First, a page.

Tag Archives: Cornus Sanguinea

Dogwood for winter colour

Using Dogwood for winter colour
intense winter colour dogwood coloured stems

Many gardeners “in the know” will now have borders featuring the coloured stems of dogwood. These vary from deep purple to a whiter shade of pale, with reds, oranges, green and yellow. They know the secret of using dogwood for winter colour.

And in the summer these same plants offer strong growth with interesting foliage and  flower.

Established Dogwood plants  are available from garden centres in the spring, but at £12 – £20 each it will be expensive to create the sort of block colour impact that gets them noticed.

The best time to buy is early winter, when rooted stems can be bought for as little as £1 each.  The more popular varieties, such as Midwinter Fire, will cost more. But the price of bare root canes reduces the more you buy.

One of my favourite sources for bareroot and perennials is Buckingham Nurseries.

I have used dogwoods for a few years now, both for the colour and for the winter framework. When they are cut back in the spring, the shorter framework provides support for emerging bulbs and perennials. So they earn their keep more than once.

Where to see dogwood for winter colour

A place that offers an idea of the sort of impact these plants provide is Dorney lake. I go there occasionally to drop my boy off to row or cycle, and always stop to look at the flowing banks of colour. It reminds of opening a large set of coloured pencils for the first time, seeing the colour themes grouped together, transforming from one shade to the next.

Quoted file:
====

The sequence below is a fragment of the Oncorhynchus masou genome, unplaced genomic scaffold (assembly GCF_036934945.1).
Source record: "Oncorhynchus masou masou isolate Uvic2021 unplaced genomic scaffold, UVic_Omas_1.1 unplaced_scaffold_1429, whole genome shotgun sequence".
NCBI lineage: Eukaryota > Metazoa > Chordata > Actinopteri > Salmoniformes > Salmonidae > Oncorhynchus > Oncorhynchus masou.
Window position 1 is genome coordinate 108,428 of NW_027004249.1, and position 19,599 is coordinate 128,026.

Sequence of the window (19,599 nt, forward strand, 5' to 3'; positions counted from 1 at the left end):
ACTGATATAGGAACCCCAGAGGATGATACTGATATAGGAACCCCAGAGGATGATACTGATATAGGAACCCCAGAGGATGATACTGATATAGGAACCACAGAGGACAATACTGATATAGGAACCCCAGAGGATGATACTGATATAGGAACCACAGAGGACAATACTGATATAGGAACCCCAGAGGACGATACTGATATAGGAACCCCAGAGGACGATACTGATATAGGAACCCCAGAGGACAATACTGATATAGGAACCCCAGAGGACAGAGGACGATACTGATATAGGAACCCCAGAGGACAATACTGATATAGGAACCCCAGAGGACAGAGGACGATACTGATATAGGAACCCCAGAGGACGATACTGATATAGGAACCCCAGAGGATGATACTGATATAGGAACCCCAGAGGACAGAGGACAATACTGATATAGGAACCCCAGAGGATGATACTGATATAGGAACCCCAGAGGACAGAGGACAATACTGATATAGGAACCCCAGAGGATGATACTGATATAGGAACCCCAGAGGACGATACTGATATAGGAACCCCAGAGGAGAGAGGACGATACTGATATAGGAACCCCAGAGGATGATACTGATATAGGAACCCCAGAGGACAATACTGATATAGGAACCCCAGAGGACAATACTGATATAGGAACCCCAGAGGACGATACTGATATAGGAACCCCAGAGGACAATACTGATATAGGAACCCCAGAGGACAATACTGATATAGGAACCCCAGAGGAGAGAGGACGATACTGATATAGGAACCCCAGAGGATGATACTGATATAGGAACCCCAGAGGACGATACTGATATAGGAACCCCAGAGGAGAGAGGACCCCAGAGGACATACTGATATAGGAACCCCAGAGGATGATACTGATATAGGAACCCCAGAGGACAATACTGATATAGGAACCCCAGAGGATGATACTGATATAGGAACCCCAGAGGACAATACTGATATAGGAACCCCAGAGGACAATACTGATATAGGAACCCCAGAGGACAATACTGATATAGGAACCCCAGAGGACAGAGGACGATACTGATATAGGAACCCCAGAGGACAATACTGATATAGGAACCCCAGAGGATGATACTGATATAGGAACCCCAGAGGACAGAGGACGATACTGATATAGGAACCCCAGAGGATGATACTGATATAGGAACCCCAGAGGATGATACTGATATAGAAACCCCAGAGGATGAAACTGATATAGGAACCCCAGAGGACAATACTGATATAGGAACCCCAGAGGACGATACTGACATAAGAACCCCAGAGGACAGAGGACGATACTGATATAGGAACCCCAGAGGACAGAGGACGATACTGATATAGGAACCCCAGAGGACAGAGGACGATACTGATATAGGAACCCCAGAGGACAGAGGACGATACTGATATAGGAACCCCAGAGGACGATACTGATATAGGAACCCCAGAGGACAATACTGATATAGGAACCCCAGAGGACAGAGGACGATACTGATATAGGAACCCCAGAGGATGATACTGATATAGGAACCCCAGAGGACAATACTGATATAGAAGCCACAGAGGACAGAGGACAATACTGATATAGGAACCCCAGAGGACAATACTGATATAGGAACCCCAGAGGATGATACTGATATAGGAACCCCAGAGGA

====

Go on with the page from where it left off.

Dogwood for winter colour
Dogwood bank from a distance
Dogwood for winter colour
A closer view
Dogwood for winter colour
Willows add the golden hue

I also like the garden at RHS Wisley, where the dogwoods are planted closer to the water, with paths meandering through. From the opposite side of the pond you can see them reflected in the water, amplifying the intensity of the colour.

Dogwood for winter colour
Dogwood beds by the pond
Dogwood for winter colour
Midwinter fire with a Rubus foil

 

Both these places use other plants with similar properties to accentuate the effects. At Dorney a golden stemmed Willow provides intense yellow, while Wisley uses the ghostly Rubus brambles to provide a white foil.

Unless you have a significant garden that is likely to be where the  large colour block concept ends. But you can use dogwood for winter colour in the smallest garden, using just a few plants. But in order to see the intensity of one colour there needs to be another present, rather like a straight man; Laurel and Hardy, Morecambe and Wise or Barker and Corbett.

Using just green or just red won’t do because you can’t see quite how green or red it really is. I use other dogwood colours, or other coloured stems, to provide the contrast, but anything that provides a backdrop will do.

How to get that intense stem colour dogwood for winter colour